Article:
Pakistan was convulsed by intense violence throughout 2009. Conflict between the Pakistani army and armed opposition groups in the North-West Frontier Province (NWFP) and in the Federally Administered Tribal Areas (FATA) displaced more than two million people, while numerous bombings in major Pakistani cities killed hundreds and injured thousands. In the province of Balochistan, a long-running conflict continued beyond the media’s glare. Across the country, people suffer from a general lack of health care, and Pakistan features one of the highest infant and maternal mortality rates in the region.
Difficult living conditions in Pakistan’s more remote regions were made even worse by the violence, which has escalated over the last two years. Insecurity and travel restrictions limit the provision of medical services to people most in need. MSF was unable to provide medical support during fighting in Kurram, Swat, and South Waziristan.
As the war in Afghanistan escalated in 2009, Afghan civilians endured increasing levels of violence throughout the country. The insecurity has damaged an already beleaguered health-care system, leaving only a few poorly functioning hospitals and clinics in provincial capitals. Afghans in need of any health care must now make an impossible choice: risk traveling hundreds of miles through a war zone to seek a medical care or allow a condition to worsen until it becomes life-threatening only to arrive at a health structure where services are greatly diminished.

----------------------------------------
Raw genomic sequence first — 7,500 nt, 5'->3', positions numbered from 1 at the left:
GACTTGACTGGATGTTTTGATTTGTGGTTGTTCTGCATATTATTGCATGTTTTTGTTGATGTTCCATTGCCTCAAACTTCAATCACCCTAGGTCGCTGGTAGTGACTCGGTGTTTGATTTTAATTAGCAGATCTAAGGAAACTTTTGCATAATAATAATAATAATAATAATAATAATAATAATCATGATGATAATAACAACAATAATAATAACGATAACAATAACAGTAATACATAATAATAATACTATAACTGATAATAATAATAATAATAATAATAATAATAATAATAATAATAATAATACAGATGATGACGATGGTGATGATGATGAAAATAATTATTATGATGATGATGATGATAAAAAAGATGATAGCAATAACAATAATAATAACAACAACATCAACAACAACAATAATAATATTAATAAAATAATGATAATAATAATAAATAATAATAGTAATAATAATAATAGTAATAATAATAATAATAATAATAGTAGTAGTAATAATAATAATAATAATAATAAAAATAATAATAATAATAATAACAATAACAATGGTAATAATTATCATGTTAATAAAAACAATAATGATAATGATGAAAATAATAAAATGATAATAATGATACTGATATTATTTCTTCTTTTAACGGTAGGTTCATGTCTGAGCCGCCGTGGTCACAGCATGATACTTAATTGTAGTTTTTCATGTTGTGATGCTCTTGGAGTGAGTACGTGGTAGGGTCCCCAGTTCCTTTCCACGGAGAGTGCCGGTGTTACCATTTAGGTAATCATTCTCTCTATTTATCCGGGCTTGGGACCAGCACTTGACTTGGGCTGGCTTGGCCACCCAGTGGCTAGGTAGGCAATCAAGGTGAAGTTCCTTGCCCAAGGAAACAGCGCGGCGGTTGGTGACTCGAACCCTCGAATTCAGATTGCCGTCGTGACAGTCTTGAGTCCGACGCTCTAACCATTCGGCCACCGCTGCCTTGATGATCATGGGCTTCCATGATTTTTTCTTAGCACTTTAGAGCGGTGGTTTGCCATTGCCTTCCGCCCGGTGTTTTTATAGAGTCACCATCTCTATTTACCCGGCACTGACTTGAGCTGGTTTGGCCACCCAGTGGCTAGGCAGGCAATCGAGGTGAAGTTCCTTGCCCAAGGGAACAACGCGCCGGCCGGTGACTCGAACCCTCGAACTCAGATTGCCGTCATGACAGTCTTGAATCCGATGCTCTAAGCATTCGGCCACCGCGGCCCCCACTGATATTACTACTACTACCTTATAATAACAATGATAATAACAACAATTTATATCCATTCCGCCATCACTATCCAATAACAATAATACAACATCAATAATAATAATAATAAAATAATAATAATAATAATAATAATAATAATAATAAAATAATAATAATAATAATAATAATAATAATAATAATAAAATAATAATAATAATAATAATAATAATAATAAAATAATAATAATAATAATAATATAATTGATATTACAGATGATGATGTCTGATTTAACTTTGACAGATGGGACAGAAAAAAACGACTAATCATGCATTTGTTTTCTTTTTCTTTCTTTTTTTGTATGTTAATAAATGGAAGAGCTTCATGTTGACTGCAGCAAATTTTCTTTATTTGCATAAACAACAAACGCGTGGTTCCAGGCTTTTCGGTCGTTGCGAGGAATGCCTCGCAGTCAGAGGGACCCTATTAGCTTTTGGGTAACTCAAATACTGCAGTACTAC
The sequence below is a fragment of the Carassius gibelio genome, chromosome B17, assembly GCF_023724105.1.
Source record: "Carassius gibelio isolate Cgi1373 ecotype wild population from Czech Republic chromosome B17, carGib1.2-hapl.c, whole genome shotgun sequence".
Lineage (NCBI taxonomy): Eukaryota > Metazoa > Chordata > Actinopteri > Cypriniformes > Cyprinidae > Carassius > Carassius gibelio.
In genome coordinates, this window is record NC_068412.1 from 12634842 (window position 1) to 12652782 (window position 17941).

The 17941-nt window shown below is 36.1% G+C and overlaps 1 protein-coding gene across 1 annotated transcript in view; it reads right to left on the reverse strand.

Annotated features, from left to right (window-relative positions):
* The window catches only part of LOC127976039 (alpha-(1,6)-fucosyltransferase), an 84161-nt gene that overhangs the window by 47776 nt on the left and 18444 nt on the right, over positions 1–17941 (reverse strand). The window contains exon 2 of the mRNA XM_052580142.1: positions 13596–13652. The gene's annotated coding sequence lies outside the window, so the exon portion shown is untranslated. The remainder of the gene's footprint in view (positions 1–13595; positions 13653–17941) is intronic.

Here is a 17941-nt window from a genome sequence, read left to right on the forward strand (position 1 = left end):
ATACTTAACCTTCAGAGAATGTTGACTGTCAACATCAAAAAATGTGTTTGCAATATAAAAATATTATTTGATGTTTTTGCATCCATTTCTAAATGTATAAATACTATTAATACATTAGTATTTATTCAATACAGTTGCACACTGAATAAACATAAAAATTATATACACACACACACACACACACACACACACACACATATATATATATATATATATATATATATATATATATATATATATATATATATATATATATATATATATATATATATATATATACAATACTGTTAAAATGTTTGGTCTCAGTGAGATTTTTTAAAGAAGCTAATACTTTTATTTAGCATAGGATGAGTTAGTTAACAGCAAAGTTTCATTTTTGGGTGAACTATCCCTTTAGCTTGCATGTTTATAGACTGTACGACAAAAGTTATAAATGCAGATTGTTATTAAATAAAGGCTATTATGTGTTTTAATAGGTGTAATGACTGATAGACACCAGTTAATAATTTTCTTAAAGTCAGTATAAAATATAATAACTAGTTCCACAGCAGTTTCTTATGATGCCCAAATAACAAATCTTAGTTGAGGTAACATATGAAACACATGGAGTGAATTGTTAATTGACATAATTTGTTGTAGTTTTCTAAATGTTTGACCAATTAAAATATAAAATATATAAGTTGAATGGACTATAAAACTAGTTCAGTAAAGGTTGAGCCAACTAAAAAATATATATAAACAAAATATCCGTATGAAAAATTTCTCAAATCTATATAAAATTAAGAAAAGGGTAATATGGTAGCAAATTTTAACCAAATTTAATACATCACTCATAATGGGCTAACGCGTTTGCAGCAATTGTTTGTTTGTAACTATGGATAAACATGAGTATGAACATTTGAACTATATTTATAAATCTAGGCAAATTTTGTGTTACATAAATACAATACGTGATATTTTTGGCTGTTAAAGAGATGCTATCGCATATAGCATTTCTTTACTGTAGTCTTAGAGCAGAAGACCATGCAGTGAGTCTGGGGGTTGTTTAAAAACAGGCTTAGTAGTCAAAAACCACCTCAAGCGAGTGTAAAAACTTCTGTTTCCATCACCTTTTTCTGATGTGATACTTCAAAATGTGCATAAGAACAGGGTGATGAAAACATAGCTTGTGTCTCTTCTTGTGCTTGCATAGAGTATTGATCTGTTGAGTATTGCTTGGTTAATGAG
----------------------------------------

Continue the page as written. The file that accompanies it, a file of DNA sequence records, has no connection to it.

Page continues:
MSF has returned to Afghanistan after nearly five years of absence following the murders of five of our colleagues in June 2004. At that time, many had hoped that Afghanistan was in a post-conflict situation. Today that hope has been crushed and the need for emergency medical assistance remains acute.
Five prior unsettled wars in Yemen’s northern Saada Governorate led to a sixth in 2009, the most intense so far. The Yemeni army ratcheted up its offensive against a rebel group drawn from the dominant community in the region, and the humanitarian fallout was unprecedented. Civilians and non-military targets such as hospitals were heavily affected by fighting. Hundreds of thousands were displaced and humanitarian assistance came to a virtual halt. A malnutrition emergency was discovered among children uprooted from their homes. For the first time, a foreign neighbour, Saudi Arabia, was drawn into the conflict, further complicating the plight of civilians.